Saturday, January 3, 2009

September 27, 2008 - one year in country

I apologize that it has been so long since I have gotten these entries out. I had about seven pages of blog typed and ready to be published and then my USB cleared everything on it. So even though the following entries are organized under January, they are accounts of everything that has happened since September . . . which is a lot!

Well, the end of September marked one year here in Nueva Esperanza. This time next year I will be packing everything up and headed home. There are days when I feel like I have finally figured out the Honduran culture, and then I get thrown a curve ball and remember that even though I have been here for almost a year and a half, there is still so much that I have to learn about the people and the dynamics of village life. As far as work, I am keeping busy with my three main projects of the improved stoves, working with the Lencan potters, and developing eco-tourism in the next town over, La Campa. After a year, it’s nice to finally have steady work that constantly is keeping me busy instead of fighting to find something to do. Now that I have hit a year, everything is starting over again. Celaque is hidden behind the rain clouds, the cold season is about to hit, the kids are getting ready to finish school, and coffee cutting will begin on the mountain. I feel nostalgic thinking about this last year and am aware of the fact that from now on everything will be the last time for me in Nueva Esperanza.

The one year mark also means that each project group gets together in Tegucigalpa for mid-term meds. Basically just going to the doctor to make sure we are all still healthy after a year in Honduras. I genuinely hate the long trip to Teguz but the fact that I will get to have my teeth cleaned and polished makes it worth it! I don’t think I have ever been so excited to go to the dentist. Also, my ankle is still hurting from when I sprained it so I want to get that checked out. All of us that were in El Suyate for Field-Based Training decided to take advantage of the reunion and go visit our host families. It’s not everyday that we all are able to meet up in the same place. In fact, the last time that all of us were together was last January! It was really nice seeing everyones’ families again and they were so excited to see us as well. Around 7 pm, we lost power and so my mom and I just talked by candlelight in our room and caught up on the last 8 months since we last saw each other. It turns out that the soccer team us girls played on in El Suyate is no longer existent because their team captain got pregnant. I updated my mom on my projects and told her she was always invited to come out and visit me to which she replied with a gasp that there was no way she could leave here. I wonder when the last time it was that she has left the community or if she has ever even been to western Honduras?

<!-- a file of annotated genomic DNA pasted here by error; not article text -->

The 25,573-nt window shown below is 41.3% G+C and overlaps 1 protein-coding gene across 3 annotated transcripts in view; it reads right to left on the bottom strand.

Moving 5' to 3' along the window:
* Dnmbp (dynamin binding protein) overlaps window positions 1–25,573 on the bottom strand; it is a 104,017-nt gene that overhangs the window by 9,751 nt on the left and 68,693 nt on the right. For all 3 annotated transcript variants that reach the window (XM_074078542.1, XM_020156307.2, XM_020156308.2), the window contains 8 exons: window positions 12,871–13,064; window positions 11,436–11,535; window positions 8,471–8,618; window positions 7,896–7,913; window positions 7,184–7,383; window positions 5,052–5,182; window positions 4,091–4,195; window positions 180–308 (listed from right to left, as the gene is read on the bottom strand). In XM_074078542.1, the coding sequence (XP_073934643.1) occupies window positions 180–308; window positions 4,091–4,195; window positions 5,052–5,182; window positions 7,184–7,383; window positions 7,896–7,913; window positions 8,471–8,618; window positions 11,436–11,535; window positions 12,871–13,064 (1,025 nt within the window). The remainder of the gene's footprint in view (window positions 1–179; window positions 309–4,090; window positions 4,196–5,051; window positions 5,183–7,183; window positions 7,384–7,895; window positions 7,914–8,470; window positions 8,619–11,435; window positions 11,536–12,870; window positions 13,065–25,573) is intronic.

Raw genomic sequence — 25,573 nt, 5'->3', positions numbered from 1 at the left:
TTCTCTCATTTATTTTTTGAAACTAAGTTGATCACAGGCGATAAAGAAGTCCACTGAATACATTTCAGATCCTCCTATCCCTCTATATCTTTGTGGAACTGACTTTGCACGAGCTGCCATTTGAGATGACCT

The next day, we had to get up early because Claudia, our project manager, planned a trip for us to go hiking in the protected area La Tigra for some in-service training. So at 5 am, Bryce, Liz, and I walked the same path we walked every day of training to the main road to wait for the bus. We ended up catching a ride with an NGO to Tegucigalpa. So just like that, our quick visit was over and we were off again. Even though I don’t get much of a chance to visit this part of Honduras, I know I will always have a family in this tiny town waiting for me whenever I want to return.

Area Protegida La Tigra

PAMers in La Tigra

A blue mushroon!

Bryce got stuck on a log on the marshy trails

Mary and Alice sharing an umbrella

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